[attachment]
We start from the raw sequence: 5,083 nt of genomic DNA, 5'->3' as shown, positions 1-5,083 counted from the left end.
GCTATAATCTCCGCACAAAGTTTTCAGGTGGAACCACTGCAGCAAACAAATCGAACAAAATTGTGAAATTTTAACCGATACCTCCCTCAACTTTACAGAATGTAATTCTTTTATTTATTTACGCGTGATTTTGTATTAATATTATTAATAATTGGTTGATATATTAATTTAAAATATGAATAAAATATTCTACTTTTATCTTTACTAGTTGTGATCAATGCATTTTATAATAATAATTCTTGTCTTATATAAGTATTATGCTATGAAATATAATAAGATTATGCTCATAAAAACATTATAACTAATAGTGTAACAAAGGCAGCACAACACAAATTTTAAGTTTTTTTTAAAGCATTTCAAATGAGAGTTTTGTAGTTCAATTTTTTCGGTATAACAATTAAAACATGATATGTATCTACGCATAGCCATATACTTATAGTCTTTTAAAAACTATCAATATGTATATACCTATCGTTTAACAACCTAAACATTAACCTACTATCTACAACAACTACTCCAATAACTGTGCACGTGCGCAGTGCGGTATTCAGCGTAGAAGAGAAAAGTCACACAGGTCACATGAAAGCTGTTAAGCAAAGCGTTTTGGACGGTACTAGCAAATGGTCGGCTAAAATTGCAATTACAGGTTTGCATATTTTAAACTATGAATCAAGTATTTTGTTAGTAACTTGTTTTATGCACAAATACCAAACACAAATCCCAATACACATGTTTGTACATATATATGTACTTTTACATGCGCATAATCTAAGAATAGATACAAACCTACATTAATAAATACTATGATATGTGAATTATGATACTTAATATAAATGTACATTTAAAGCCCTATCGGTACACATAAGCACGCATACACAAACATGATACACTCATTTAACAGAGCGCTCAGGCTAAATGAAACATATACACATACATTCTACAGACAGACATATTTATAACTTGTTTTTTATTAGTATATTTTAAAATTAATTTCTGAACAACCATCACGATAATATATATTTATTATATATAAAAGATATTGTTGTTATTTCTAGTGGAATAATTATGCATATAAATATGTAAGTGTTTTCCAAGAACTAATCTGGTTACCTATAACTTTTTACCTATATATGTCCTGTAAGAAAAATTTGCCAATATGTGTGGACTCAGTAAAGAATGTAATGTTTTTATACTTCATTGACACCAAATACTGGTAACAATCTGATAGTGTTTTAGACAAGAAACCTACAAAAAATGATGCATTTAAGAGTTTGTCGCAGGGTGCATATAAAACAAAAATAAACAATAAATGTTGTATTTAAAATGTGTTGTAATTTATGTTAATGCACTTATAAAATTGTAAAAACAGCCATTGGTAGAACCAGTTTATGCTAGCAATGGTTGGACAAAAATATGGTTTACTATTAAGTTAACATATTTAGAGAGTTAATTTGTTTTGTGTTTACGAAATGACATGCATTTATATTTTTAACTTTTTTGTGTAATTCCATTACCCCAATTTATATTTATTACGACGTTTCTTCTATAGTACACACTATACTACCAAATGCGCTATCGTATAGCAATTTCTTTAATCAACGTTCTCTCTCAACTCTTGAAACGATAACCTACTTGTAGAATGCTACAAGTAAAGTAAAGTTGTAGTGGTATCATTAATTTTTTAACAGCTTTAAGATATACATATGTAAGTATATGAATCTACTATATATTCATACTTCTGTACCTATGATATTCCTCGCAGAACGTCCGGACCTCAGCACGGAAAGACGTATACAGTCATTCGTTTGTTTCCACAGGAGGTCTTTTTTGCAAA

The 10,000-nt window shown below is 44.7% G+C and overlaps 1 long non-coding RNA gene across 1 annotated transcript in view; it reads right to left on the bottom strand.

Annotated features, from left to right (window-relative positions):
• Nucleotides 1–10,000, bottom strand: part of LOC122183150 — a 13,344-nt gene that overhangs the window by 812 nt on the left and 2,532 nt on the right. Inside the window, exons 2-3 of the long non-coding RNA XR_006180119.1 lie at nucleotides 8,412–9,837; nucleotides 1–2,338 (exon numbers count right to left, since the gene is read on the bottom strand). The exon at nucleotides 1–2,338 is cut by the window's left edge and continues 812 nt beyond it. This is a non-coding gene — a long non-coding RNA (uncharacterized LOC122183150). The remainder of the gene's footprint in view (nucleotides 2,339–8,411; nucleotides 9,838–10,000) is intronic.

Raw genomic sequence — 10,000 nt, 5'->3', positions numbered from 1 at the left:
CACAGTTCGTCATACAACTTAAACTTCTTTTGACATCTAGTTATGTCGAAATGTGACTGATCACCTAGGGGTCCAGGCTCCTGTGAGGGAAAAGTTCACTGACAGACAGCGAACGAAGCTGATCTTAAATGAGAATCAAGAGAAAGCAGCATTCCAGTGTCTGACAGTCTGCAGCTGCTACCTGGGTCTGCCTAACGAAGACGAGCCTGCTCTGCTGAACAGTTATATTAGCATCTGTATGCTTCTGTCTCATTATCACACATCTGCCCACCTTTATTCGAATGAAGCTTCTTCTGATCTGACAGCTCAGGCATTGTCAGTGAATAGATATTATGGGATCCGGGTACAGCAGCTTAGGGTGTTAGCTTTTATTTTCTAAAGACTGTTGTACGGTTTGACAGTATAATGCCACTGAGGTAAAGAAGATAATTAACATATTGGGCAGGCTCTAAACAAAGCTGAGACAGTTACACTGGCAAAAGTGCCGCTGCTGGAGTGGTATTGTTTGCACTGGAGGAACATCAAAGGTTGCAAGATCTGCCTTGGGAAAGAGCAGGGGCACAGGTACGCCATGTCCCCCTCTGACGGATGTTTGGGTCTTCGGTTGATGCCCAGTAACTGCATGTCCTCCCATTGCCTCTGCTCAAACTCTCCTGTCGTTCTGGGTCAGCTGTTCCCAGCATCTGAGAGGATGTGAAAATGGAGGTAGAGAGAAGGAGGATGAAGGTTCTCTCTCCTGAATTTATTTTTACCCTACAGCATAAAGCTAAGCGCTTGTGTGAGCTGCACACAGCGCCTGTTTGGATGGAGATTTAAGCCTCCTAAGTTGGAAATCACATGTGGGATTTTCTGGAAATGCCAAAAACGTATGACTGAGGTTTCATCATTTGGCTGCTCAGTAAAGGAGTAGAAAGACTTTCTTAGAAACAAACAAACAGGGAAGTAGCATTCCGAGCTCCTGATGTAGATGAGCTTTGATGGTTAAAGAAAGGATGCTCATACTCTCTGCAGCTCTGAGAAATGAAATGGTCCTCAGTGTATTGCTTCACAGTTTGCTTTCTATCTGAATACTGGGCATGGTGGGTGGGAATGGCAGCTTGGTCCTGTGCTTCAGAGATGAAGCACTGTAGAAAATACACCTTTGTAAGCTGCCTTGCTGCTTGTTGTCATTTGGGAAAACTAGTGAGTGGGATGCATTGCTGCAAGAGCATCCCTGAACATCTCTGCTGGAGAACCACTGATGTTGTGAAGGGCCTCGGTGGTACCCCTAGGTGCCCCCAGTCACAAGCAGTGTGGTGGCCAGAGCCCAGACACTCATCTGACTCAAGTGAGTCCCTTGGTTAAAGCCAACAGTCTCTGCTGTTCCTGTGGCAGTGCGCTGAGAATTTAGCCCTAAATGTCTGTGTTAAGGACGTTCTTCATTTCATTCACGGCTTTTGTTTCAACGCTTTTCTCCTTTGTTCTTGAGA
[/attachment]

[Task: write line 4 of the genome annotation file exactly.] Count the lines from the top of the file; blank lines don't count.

Annotated features, from left to right (window-relative positions):